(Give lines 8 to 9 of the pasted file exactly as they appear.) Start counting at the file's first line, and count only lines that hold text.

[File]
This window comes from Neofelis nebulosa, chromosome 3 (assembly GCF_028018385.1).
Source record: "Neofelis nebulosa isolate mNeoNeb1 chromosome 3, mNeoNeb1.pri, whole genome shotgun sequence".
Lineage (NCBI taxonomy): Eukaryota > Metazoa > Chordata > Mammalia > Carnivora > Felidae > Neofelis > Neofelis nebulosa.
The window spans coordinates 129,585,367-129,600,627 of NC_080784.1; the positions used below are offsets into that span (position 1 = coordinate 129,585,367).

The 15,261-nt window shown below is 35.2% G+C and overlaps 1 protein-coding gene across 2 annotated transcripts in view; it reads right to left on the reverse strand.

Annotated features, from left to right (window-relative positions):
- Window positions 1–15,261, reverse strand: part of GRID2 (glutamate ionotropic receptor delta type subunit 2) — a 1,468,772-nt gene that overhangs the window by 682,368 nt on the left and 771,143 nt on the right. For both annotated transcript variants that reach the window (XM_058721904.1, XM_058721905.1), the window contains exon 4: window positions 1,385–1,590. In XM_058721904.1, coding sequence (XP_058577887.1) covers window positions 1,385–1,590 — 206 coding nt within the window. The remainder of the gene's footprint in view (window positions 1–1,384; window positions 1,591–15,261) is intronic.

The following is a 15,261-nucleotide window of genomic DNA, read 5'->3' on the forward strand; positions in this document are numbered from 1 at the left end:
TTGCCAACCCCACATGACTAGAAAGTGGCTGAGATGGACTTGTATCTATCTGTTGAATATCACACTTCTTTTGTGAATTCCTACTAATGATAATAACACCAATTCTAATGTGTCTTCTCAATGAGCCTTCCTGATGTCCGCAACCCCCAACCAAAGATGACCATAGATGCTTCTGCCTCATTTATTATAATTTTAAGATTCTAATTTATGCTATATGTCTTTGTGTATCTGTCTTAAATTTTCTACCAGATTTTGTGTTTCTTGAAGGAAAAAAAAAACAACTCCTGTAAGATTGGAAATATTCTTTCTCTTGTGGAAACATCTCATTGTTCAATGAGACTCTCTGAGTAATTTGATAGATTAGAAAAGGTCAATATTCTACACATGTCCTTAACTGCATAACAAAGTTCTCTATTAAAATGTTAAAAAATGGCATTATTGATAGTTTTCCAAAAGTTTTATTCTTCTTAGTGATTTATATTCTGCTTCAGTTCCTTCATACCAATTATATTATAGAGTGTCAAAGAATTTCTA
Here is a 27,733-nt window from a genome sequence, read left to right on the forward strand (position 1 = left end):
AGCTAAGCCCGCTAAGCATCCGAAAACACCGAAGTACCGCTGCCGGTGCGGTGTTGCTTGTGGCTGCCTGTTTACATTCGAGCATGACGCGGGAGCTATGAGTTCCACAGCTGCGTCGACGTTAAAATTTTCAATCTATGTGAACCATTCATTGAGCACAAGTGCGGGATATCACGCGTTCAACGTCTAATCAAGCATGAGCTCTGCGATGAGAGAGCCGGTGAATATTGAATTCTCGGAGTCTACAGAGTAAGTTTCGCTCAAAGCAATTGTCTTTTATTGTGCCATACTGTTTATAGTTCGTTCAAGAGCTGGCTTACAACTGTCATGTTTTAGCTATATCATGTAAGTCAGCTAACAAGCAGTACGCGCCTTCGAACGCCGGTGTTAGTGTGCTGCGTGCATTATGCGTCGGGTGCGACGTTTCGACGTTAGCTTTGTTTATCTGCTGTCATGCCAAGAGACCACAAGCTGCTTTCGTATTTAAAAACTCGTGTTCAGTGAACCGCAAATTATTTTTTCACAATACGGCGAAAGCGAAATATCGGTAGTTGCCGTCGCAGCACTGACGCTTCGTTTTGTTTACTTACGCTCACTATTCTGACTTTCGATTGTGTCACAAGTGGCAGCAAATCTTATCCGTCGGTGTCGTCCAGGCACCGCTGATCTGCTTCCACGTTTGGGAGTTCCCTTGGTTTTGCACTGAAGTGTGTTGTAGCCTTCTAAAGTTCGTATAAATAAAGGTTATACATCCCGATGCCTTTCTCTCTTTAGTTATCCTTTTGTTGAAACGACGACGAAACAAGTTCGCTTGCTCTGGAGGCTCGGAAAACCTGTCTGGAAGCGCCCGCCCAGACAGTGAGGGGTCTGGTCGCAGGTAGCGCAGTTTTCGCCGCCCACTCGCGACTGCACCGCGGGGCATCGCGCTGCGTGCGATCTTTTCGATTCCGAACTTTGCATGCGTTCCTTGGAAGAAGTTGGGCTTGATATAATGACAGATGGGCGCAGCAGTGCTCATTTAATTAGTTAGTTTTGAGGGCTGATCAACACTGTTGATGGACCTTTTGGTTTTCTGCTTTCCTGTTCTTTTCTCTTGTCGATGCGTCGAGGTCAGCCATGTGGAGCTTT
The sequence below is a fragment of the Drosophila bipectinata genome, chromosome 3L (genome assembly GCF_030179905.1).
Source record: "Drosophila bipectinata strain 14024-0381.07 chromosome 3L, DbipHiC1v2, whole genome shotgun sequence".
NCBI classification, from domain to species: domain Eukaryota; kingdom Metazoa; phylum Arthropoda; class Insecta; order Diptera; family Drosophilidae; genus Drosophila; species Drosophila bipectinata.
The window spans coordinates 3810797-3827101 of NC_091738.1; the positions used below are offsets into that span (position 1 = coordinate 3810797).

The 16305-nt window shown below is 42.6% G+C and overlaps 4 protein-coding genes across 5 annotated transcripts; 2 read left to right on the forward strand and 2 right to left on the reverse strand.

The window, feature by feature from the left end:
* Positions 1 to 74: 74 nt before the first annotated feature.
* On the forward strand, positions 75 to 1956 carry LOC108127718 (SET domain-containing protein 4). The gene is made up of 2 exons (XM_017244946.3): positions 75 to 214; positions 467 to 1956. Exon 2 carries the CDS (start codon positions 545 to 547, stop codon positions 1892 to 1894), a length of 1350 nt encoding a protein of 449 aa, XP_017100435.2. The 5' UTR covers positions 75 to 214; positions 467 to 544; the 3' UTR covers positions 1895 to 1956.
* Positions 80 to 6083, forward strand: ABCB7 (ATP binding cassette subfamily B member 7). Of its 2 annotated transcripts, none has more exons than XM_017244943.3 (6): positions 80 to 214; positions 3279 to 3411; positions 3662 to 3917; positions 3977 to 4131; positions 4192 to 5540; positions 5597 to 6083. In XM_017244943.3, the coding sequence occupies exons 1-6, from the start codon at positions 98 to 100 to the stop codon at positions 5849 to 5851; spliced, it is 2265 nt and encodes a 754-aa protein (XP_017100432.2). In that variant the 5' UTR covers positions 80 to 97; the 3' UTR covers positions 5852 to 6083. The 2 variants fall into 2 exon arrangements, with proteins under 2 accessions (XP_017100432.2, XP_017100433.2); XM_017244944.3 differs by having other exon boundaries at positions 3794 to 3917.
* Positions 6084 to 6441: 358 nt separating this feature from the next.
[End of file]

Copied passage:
The following is a 15,261-nucleotide window of genomic DNA, read 5'->3' on the forward strand; positions in this document are numbered from 1 at the left end:
TTGCCAACCCCACATGACTAGAAAGTGGCTGAGATGGACTTGTATCTATCTGTTGAATATCACACTTCTTTTGTGAATTCCTACTAATGATAATAACACCAATTCTAATGTGTCTTCTCAATGAGCCTTCCTGATGTCCGCAACCCCCAACCAAAGATGACCATAGATGCTTCTGCCTCATTTATTATAATTTTAAGATTCTAATTTATGCTATATGTCTTTGTGTATCTGTCTTAAATTTTCTACCAGATTTTGTGTTTCTTGAAGGAAAAAAAAAACAACTCCTGTAAGATTGGAAATATTCTTTCTCTTGTGGAAACATCTCATTGTTCAATGAGACTCTCTGAGTAATTTGATAGATTAGAAAAGGTCAATATTCTACACATGTCCTTAACTGCATAACAAAGTTCTCTATTAAAATGTTAAAAAATGGCATTATTGATAGTTTTCCAAAAGTTTTATTCTTCTTAGTGATTTATATTCTGCTTCAGTTCCTTCATACCAATTATATTATAGAGTGTCAAAGAATTTCTA